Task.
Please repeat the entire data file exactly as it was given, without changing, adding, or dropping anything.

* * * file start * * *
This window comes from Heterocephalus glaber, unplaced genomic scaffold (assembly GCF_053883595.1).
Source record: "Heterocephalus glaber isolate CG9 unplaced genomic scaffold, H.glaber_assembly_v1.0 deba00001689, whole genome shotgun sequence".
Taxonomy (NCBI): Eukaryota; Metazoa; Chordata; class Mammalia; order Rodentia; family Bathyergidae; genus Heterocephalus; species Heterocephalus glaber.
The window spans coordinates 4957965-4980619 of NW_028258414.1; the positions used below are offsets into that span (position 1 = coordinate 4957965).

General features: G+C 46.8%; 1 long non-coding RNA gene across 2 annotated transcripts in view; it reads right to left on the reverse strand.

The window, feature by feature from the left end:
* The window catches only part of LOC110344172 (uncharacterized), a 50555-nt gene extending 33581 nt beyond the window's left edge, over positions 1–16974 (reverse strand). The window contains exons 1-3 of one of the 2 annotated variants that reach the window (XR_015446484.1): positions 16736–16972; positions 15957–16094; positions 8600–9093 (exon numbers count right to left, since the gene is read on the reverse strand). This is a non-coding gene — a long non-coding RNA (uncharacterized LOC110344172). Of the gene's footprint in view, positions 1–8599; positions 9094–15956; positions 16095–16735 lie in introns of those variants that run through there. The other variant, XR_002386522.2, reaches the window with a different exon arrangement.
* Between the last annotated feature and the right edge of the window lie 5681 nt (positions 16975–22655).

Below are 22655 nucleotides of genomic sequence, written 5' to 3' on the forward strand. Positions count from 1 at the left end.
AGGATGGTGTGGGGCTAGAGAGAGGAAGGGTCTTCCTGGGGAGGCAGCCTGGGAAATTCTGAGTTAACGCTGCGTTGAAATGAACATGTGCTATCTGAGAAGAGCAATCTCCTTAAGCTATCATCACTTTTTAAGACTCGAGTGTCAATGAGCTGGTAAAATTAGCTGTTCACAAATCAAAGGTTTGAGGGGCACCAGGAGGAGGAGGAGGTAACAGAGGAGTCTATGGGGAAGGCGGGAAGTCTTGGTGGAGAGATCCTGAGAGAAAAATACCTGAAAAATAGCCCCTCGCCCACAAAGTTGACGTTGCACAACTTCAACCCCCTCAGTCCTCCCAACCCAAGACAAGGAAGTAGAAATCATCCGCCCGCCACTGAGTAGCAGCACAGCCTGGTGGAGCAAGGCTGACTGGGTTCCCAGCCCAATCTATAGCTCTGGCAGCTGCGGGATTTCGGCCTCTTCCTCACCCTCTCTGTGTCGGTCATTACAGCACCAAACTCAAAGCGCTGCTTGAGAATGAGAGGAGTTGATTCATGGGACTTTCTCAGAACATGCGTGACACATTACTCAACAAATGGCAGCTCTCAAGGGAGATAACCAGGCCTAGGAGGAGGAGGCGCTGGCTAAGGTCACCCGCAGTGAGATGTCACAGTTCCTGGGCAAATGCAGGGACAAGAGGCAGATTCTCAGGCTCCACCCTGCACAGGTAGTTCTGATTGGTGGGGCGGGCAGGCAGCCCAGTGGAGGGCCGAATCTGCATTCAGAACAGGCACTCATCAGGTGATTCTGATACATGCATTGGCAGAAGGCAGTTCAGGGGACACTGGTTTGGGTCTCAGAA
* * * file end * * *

This window comes from Heterocephalus glaber, unplaced genomic scaffold (assembly GCF_053883595.1).
Source record: "Heterocephalus glaber isolate CG9 unplaced genomic scaffold, H.glaber_assembly_v1.0 deba00001689, whole genome shotgun sequence".
Taxonomy (NCBI): Eukaryota; Metazoa; Chordata; class Mammalia; order Rodentia; family Bathyergidae; genus Heterocephalus; species Heterocephalus glaber.
The window spans coordinates 4957965-4980619 of NW_028258414.1; the positions used below are offsets into that span (position 1 = coordinate 4957965).

General features: G+C 46.8%; 1 long non-coding RNA gene across 2 annotated transcripts in view; it reads right to left on the reverse strand.

The window, feature by feature from the left end:
* The window catches only part of LOC110344172 (uncharacterized), a 50555-nt gene extending 33581 nt beyond the window's left edge, over positions 1–16974 (reverse strand). The window contains exons 1-3 of one of the 2 annotated variants that reach the window (XR_015446484.1): positions 16736–16972; positions 15957–16094; positions 8600–9093 (exon numbers count right to left, since the gene is read on the reverse strand). This is a non-coding gene — a long non-coding RNA (uncharacterized LOC110344172). Of the gene's footprint in view, positions 1–8599; positions 9094–15956; positions 16095–16735 lie in introns of those variants that run through there. The other variant, XR_002386522.2, reaches the window with a different exon arrangement.
* Between the last annotated feature and the right edge of the window lie 5681 nt (positions 16975–22655).

Below are 22655 nucleotides of genomic sequence, written 5' to 3' on the forward strand. Positions count from 1 at the left end.
AGGATGGTGTGGGGCTAGAGAGAGGAAGGGTCTTCCTGGGGAGGCAGCCTGGGAAATTCTGAGTTAACGCTGCGTTGAAATGAACATGTGCTATCTGAGAAGAGCAATCTCCTTAAGCTATCATCACTTTTTAAGACTCGAGTGTCAATGAGCTGGTAAAATTAGCTGTTCACAAATCAAAGGTTTGAGGGGCACCAGGAGGAGGAGGAGGTAACAGAGGAGTCTATGGGGAAGGCGGGAAGTCTTGGTGGAGAGATCCTGAGAGAAAAATACCTGAAAAATAGCCCCTCGCCCACAAAGTTGACGTTGCACAACTTCAACCCCCTCAGTCCTCCCAACCCAAGACAAGGAAGTAGAAATCATCCGCCCGCCACTGAGTAGCAGCACAGCCTGGTGGAGCAAGGCTGACTGGGTTCCCAGCCCAATCTATAGCTCTGGCAGCTGCGGGATTTCGGCCTCTTCCTCACCCTCTCTGTGTCGGTCATTACAGCACCAAACTCAAAGCGCTGCTTGAGAATGAGAGGAGTTGATTCATGGGACTTTCTCAGAACATGCGTGACACATTACTCAACAAATGGCAGCTCTCAAGGGAGATAACCAGGCCTAGGAGGAGGAGGCGCTGGCTAAGGTCACCCGCAGTGAGATGTCACAGTTCCTGGGCAAATGCAGGGACAAGAGGCAGATTCTCAGGCTCCACCCTGCACAGGTAGTTCTGATTGGTGGGGCGGGCAGGCAGCCCAGTGGAGGGCCGAATCTGCATTCAGAACAGGCACTCATCAGGTGATTCTGATACATGCATTGGCAGAAGGCAGTTCAGGGGACACTGGTTTGGGTCTCAGAA